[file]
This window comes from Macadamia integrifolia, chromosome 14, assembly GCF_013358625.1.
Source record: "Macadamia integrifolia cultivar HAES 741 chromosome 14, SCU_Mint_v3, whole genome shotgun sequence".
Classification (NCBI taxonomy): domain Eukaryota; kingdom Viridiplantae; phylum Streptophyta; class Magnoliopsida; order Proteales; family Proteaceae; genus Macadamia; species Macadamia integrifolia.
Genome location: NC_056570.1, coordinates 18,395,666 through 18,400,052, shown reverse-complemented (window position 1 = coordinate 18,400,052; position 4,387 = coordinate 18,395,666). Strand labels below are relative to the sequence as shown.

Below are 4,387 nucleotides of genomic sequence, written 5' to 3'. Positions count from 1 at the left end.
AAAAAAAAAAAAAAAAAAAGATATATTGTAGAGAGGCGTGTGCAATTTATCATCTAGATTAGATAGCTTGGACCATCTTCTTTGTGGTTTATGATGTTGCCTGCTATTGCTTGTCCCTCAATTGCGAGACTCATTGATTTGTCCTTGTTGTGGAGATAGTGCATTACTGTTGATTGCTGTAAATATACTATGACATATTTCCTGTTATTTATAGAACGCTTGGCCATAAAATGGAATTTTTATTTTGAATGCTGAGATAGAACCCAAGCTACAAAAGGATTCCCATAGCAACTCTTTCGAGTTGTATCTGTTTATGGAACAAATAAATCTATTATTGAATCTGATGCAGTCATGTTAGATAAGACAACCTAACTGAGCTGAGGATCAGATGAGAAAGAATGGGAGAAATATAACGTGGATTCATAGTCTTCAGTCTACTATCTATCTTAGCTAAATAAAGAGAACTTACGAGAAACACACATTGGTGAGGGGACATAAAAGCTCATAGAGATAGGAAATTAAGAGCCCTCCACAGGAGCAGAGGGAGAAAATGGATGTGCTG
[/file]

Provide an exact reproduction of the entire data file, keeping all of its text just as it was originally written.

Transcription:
This window comes from Macadamia integrifolia, chromosome 14, assembly GCF_013358625.1.
Source record: "Macadamia integrifolia cultivar HAES 741 chromosome 14, SCU_Mint_v3, whole genome shotgun sequence".
Classification (NCBI taxonomy): domain Eukaryota; kingdom Viridiplantae; phylum Streptophyta; class Magnoliopsida; order Proteales; family Proteaceae; genus Macadamia; species Macadamia integrifolia.
Genome location: NC_056570.1, coordinates 18,395,666 through 18,400,052, shown reverse-complemented (window position 1 = coordinate 18,400,052; position 4,387 = coordinate 18,395,666). Strand labels below are relative to the sequence as shown.

Below are 4,387 nucleotides of genomic sequence, written 5' to 3'. Positions count from 1 at the left end.
AAAAAAAAAAAAAAAAAAAGATATATTGTAGAGAGGCGTGTGCAATTTATCATCTAGATTAGATAGCTTGGACCATCTTCTTTGTGGTTTATGATGTTGCCTGCTATTGCTTGTCCCTCAATTGCGAGACTCATTGATTTGTCCTTGTTGTGGAGATAGTGCATTACTGTTGATTGCTGTAAATATACTATGACATATTTCCTGTTATTTATAGAACGCTTGGCCATAAAATGGAATTTTTATTTTGAATGCTGAGATAGAACCCAAGCTACAAAAGGATTCCCATAGCAACTCTTTCGAGTTGTATCTGTTTATGGAACAAATAAATCTATTATTGAATCTGATGCAGTCATGTTAGATAAGACAACCTAACTGAGCTGAGGATCAGATGAGAAAGAATGGGAGAAATATAACGTGGATTCATAGTCTTCAGTCTACTATCTATCTTAGCTAAATAAAGAGAACTTACGAGAAACACACATTGGTGAGGGGACATAAAAGCTCATAGAGATAGGAAATTAAGAGCCCTCCACAGGAGCAGAGGGAGAAAATGGATGTGCTG